GLOVERSVILLE - Homeowners and landlords can apply for a grant to make repairs to real property in an older residential area of the city.
The $400,000 approved by the Common Council on Tuesday will allow 18 to 20 residential properties to be renovated, city grant consultant Nick Zabawsky said. The area covered is on the north end of East Fulton Street, both sides of Washington Street and North Judson Street and along Fox Street.
Council members voted Tuesday to approve Zabawsky's request, which is part of the process required to receive the funding for the Community Development Block Grant.
The money is earmarked by federal officials, then approved at the next level for state officials to pass along the funds to city and local authorities. The projects are managed locally. Public hearings also are a requirement.
Over the last 20 years, Zabawsky said, more than 400 residential properties have been renovated and repaired.
"This neighborhood certainly qualified," he said.
Renovations were made to homes in this area about 12 years ago, Zabawsky said, and more housing improvement attention is needed in the area.
The area qualifies for the block grant funds because more than 50 percent of the housing is substandard and more than 60 percent of residents there are deemed, by federal standards, to be of low income.
To qualify, a person's gross income, for a family of one, must be between $22,000 and $23,000. For a family of four, the gross annual income range cannot exceed $45,000. Rental properties can be eligible, too. The landlord, whether he or she lives in the apartment building, can receive a matching grant. The landlord would match 50 percent of the approved grant money.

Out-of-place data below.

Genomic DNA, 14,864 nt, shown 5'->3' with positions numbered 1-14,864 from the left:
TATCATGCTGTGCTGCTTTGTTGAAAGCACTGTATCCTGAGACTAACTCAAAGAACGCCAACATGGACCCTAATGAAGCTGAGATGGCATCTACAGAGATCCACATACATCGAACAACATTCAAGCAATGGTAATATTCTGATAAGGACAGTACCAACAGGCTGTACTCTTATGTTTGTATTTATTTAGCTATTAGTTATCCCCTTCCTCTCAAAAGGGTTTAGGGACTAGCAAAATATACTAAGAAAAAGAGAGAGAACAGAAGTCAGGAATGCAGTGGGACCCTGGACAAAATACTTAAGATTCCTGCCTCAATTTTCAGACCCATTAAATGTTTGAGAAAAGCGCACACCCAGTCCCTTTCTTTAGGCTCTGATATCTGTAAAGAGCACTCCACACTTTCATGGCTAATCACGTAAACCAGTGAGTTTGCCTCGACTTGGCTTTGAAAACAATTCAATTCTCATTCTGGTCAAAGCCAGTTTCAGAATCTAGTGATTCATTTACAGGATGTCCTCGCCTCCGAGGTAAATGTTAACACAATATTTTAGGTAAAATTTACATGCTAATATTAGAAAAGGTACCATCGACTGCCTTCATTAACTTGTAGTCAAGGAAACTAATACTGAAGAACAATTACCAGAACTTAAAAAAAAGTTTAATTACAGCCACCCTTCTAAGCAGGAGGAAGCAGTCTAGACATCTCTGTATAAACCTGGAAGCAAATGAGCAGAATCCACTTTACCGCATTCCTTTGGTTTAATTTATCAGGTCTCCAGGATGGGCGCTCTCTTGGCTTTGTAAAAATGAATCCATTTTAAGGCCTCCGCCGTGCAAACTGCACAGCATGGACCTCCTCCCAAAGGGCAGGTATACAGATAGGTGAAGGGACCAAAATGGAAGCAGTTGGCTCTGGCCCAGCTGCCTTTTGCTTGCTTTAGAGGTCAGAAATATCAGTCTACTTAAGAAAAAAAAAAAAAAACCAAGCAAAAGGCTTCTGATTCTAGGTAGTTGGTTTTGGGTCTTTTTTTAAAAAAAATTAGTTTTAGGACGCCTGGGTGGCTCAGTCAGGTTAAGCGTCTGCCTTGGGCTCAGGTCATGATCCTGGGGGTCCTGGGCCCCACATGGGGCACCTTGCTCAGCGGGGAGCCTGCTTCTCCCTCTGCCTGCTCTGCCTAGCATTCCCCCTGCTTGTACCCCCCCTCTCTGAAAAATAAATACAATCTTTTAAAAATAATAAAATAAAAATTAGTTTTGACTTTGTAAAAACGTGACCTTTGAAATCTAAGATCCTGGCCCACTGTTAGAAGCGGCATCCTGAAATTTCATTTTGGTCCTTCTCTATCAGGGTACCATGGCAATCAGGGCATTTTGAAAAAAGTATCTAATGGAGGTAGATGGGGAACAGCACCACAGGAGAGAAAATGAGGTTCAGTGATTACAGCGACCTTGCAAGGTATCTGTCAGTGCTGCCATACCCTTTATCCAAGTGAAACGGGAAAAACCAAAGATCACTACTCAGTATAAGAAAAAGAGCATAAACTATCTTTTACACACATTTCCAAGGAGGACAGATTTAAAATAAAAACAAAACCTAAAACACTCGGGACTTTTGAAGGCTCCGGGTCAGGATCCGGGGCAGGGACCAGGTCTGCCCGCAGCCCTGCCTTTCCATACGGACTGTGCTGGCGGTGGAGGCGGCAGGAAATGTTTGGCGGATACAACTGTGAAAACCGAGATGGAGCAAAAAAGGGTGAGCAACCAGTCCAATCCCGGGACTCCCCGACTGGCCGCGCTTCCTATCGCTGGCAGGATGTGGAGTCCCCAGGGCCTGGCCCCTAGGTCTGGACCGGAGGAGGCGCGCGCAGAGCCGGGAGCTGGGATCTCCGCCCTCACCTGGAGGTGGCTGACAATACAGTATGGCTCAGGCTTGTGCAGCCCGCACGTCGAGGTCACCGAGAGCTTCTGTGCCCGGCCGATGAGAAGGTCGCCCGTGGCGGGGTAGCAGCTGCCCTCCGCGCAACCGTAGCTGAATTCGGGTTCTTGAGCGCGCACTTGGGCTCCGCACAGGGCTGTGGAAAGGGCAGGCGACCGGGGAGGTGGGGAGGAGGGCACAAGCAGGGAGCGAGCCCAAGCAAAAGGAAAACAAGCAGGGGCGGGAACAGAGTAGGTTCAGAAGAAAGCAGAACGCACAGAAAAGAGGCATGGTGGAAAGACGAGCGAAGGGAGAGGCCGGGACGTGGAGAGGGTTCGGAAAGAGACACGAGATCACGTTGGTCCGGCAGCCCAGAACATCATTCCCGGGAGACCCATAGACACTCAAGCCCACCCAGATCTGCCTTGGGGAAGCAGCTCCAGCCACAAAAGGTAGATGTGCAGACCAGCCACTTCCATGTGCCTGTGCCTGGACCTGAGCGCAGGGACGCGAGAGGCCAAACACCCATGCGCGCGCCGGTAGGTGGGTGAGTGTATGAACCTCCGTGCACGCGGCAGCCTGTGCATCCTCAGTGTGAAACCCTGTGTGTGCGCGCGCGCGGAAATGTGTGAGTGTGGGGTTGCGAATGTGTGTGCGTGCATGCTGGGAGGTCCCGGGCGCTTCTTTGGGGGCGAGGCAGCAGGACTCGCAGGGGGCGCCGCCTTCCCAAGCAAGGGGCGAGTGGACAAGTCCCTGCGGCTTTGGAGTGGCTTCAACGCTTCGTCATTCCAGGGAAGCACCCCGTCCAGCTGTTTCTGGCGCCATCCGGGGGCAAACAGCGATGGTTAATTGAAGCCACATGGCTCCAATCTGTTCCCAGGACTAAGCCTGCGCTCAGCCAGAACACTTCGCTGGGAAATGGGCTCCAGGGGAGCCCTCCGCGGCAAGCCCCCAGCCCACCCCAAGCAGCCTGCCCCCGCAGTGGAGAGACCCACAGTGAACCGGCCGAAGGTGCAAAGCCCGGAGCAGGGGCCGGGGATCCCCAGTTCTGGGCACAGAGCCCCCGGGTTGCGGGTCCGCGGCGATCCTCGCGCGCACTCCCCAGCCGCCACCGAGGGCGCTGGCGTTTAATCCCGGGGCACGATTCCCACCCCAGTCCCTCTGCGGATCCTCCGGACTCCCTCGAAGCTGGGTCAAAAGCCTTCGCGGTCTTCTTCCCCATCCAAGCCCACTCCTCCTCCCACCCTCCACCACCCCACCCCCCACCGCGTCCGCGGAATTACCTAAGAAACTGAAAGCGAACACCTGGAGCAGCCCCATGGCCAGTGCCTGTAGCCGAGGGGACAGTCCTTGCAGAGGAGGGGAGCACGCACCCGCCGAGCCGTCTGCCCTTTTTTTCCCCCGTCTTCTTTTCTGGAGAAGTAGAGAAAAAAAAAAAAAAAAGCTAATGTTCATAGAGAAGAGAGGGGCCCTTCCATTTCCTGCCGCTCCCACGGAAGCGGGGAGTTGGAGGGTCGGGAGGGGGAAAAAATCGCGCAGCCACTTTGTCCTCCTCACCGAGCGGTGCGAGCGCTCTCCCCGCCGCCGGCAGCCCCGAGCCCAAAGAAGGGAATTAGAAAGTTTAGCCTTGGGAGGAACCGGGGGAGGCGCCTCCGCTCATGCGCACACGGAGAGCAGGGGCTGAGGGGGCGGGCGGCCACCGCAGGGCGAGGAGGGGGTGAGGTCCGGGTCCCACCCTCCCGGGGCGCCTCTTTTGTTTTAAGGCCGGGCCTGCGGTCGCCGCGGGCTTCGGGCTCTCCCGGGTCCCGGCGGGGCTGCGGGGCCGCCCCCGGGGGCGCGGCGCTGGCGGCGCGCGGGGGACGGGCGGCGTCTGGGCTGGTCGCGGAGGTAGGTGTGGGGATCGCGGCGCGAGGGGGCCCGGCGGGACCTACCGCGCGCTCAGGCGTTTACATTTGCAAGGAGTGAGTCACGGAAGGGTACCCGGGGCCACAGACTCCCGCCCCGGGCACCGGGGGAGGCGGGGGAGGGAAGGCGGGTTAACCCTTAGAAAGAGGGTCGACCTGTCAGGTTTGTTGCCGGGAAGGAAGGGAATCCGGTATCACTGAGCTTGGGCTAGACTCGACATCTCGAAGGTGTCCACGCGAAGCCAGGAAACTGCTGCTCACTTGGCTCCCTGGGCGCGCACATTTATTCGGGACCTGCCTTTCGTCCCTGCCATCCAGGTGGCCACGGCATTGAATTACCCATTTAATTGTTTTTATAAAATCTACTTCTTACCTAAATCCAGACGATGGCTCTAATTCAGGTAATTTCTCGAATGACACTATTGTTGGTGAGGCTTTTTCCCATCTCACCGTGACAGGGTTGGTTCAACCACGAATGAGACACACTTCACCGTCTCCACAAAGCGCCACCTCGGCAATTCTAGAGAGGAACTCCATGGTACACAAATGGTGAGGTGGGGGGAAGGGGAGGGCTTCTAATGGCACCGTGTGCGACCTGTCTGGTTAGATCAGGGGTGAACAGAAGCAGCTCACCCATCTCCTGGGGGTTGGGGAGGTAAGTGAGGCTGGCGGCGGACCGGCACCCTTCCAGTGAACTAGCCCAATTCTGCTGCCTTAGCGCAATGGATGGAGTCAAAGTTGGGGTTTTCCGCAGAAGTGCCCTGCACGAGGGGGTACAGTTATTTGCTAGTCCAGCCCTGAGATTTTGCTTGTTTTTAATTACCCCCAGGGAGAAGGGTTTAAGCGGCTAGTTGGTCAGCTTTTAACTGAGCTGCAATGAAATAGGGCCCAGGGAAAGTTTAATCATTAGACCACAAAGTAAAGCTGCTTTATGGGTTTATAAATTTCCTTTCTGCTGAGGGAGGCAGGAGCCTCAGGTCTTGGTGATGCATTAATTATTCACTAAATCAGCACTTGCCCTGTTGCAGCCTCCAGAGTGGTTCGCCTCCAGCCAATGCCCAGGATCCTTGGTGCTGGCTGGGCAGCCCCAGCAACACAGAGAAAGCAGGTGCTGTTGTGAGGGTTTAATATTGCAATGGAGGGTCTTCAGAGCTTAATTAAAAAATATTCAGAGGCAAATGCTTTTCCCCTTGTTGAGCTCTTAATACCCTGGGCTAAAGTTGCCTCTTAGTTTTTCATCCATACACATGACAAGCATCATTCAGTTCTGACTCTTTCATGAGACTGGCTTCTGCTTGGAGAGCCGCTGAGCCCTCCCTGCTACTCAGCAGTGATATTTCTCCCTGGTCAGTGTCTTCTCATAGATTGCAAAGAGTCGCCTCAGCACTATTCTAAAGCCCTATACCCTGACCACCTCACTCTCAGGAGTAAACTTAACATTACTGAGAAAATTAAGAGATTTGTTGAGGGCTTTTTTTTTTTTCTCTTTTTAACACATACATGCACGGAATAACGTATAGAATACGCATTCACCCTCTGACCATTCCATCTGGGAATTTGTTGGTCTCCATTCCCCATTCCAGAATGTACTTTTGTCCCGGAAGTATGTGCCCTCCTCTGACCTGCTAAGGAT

The project money comes with some caveats, Zabawksy noted. Homes cannot be spruced up and "flipped," or resold at a profit.
This is "an opportunity for people fix up their neighborhoods," he said. "It's not an opportunity for people to get rich quick off the grant."
If a landlord applies, repairs made through the grant cannot result in higher rents for tenants.
To let more residents and property owners know about the grants and the application process, the council voted to update the city's website with the information.
Announcements regarding awarding of the grants will be made in September, Zabawsky said. Funding would be ready for work to begin next spring.
"Once we get the grant, they give us two years to fund it," he said.
For more information on a grant application, check the city's website at www.cityofgloversville.com or with city officials.